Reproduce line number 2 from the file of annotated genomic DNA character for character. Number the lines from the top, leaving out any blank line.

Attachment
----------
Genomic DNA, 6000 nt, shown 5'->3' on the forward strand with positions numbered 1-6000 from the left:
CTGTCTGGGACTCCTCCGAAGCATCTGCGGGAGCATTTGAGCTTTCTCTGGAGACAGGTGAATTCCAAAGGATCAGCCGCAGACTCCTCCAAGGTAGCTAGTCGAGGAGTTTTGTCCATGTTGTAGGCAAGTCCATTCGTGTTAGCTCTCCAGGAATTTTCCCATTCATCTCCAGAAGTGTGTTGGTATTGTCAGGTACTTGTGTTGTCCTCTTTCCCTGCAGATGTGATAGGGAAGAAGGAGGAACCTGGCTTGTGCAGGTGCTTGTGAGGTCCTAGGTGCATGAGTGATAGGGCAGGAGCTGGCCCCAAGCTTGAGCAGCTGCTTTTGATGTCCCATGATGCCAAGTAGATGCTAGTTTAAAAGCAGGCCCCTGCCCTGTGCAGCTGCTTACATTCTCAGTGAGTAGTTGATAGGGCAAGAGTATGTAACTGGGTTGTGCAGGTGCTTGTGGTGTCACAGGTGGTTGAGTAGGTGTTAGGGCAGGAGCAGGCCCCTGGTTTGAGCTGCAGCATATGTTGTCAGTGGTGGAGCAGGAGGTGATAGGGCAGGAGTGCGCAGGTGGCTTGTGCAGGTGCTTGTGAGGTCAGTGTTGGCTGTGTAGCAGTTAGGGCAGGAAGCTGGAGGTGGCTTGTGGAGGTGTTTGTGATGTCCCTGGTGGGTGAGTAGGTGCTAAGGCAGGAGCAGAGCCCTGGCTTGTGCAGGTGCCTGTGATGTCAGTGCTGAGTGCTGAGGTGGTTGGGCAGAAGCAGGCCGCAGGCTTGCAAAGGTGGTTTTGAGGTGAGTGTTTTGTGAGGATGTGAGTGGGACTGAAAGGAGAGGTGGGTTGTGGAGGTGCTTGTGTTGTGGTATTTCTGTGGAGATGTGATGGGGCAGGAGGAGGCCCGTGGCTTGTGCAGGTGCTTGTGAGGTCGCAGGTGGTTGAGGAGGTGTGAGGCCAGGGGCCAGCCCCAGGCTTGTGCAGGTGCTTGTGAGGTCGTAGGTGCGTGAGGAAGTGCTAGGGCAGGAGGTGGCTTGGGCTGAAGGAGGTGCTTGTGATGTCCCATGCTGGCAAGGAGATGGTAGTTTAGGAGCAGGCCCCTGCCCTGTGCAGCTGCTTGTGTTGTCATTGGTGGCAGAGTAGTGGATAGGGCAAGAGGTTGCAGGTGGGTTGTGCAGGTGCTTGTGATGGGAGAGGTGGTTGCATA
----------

CTGTCTGGGACTCCTCCGAAGCATCTGCGGGAGCATTTGAGCTTTCTCTGGAGACAGGTGAATTCCAAAGGATCAGCCGCAGACTCCTCCAAGGTAGCTAGTCGAGGAGTTTTGTCCATGTTGTAGGCAAGTCCATTCGTGTTAGCTCTCCAGGAATTTTCCCATTCATCTCCAGAAGTGTGTTGGTATTGTCAGGTACTTGTGTTGTCCTCTTTCCCTGCAGATGTGATAGGGAAGAAGGAGGAACCTGGCTTGTGCAGGTGCTTGTGAGGTCCTAGGTGCATGAGTGATAGGGCAGGAGCTGGCCCCAAGCTTGAGCAGCTGCTTTTGATGTCCCATGATGCCAAGTAGATGCTAGTTTAAAAGCAGGCCCCTGCCCTGTGCAGCTGCTTACATTCTCAGTGAGTAGTTGATAGGGCAAGAGTATGTAACTGGGTTGTGCAGGTGCTTGTGGTGTCACAGGTGGTTGAGTAGGTGTTAGGGCAGGAGCAGGCCCCTGGTTTGAGCTGCAGCATATGTTGTCAGTGGTGGAGCAGGAGGTGATAGGGCAGGAGTGCGCAGGTGGCTTGTGCAGGTGCTTGTGAGGTCAGTGTTGGCTGTGTAGCAGTTAGGGCAGGAAGCTGGAGGTGGCTTGTGGAGGTGTTTGTGATGTCCCTGGTGGGTGAGTAGGTGCTAAGGCAGGAGCAGAGCCCTGGCTTGTGCAGGTGCCTGTGATGTCAGTGCTGAGTGCTGAGGTGGTTGGGCAGAAGCAGGCCGCAGGCTTGCAAAGGTGGTTTTGAGGTGAGTGTTTTGTGAGGATGTGAGTGGGACTGAAAGGAGAGGTGGGTTGTGGAGGTGCTTGTGTTGTGGTATTTCTGTGGAGATGTGATGGGGCAGGAGGAGGCCCGTGGCTTGTGCAGGTGCTTGTGAGGTCGCAGGTGGTTGAGGAGGTGTGAGGCCAGGGGCCAGCCCCAGGCTTGTGCAGGTGCTTGTGAGGTCGTAGGTGCGTGAGGAAGTGCTAGGGCAGGAGGTGGCTTGGGCTGAAGGAGGTGCTTGTGATGTCCCATGCTGGCAAGGAGATGGTAGTTTAGGAGCAGGCCCCTGCCCTGTGCAGCTGCTTGTGTTGTCATTGGTGGCAGAGTAGTGGATAGGGCAAGAGGTTGCAGGTGGGTTGTGCAGGTGCTTGTGATGGGAGAGGTGGTTGCATA